of energy divided by temperature (J/K). For an isothermal process (the temperature of the system remains constant as
it exchanges heat with its surroundings), the change in a system's entropy is given by

Q
,
T
where Q is the amount of heat involved in the process and T is the absolute temperature of the system. The heat Q is
positive if thermal energy is absorbed by the system from its surroundings, and is negative if thermal energy is
transferred from the system to its surroundings.

S =

Using the idea of entropy, the second law can be stated as follows:
The entropy of an isolated system may not decrease. It either increases as the system approaches equilibrium, or stays
constant if the system is already in equilibrium.
Any process that would tend to decrease the entropy of an isolated system could never occur spontaneously in nature.
For a system that is not isolated, however, the entropy can increase, stay the same, or decrease.

Part A
What happens to the entropy of a bucket of water as it is cooled down (but not frozen)?
It increases.
It decreases.
It stays the same.

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Part B
What happens to the entropy of a cube of ice as it is melted?
It increases.
It decreases.
It stays the same.

Part C
What happens to the entropy of a piece of wood as it is burned?
It increases.
It decreases.
It stays the same.

## Let us try some calculations now.

Part D
An object at 20 C absorbs 25.0 J of heat. What is the change in entropy S of the object?

S =

J/K

Part E
An object at 500 K dissipates 25.0 kJ of heat into the surroundings. What is the change in entropy S of the
object? Assume that the temperature of the object does not change appreciably in the process.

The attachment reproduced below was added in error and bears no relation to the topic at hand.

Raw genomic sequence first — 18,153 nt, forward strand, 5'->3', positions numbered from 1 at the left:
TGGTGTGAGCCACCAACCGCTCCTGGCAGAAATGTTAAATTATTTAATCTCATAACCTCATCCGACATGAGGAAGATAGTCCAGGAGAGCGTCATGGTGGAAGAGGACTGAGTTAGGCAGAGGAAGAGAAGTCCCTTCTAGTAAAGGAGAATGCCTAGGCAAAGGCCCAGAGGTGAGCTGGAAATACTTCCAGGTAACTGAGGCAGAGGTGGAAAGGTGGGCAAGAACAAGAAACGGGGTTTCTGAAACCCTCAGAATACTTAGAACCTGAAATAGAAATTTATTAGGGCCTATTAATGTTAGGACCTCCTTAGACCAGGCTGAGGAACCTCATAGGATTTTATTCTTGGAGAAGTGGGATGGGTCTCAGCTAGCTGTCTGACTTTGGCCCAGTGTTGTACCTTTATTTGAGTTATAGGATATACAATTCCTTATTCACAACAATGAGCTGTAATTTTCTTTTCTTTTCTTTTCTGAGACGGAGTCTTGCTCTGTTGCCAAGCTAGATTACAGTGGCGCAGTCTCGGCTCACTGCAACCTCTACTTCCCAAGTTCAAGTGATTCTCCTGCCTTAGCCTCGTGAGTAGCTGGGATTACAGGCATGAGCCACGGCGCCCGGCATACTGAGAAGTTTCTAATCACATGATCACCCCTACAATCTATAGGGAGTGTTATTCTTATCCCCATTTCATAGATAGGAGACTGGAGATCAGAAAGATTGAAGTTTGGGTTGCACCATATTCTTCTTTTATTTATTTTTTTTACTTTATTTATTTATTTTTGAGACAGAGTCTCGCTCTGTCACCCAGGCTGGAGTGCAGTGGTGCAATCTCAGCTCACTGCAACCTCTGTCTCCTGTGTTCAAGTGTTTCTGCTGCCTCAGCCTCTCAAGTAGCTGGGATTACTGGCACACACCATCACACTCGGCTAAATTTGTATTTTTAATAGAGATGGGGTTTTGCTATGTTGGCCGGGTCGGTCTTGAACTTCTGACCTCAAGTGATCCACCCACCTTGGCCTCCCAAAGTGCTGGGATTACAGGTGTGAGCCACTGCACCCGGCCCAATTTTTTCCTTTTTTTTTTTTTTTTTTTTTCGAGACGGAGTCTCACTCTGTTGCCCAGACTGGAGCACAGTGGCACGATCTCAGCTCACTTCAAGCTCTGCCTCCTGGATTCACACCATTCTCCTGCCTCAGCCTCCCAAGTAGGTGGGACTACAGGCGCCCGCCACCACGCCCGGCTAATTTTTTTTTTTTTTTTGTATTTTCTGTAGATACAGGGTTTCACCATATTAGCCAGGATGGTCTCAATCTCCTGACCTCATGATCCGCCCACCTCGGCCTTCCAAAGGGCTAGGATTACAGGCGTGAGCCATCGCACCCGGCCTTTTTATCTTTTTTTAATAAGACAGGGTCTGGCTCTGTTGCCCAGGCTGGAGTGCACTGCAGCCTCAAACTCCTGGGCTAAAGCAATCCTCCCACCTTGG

S =

J/K

Part F
An object at 400 K absorbs 25.0 kJ of heat from the surroundings. What is the change in entropy S of the object?

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Assume that the temperature of the object does not change appreciably in the process.

S =

J/K

Part G
Two objects form a closed system. One object, which is at 400 K, absorbs 25.0 kJ of heat from the other
object,which is at 500 K. What is the net change in entropy Ssys of the system? Assume that the temperatures of
the objects do not change appreciably in the process.

Ssys =

J/K

## Entropy Change in a Free Expansion: A Microscopic View

A thin partition divides a thermally insulated vessel into a lower compartment of volume V and an upper compartment of
volume 2V . The lower compartment contains n moles of an ideal gas; the upper part is evacuated.

Part A
When the partition is removed, the gas expands and fills both compartments. How many moles n of gas were initially
contained in the lower compartment if the entropy change of the gas in this free-expansion process is 17.28 J/K?
You did not open hints for this part.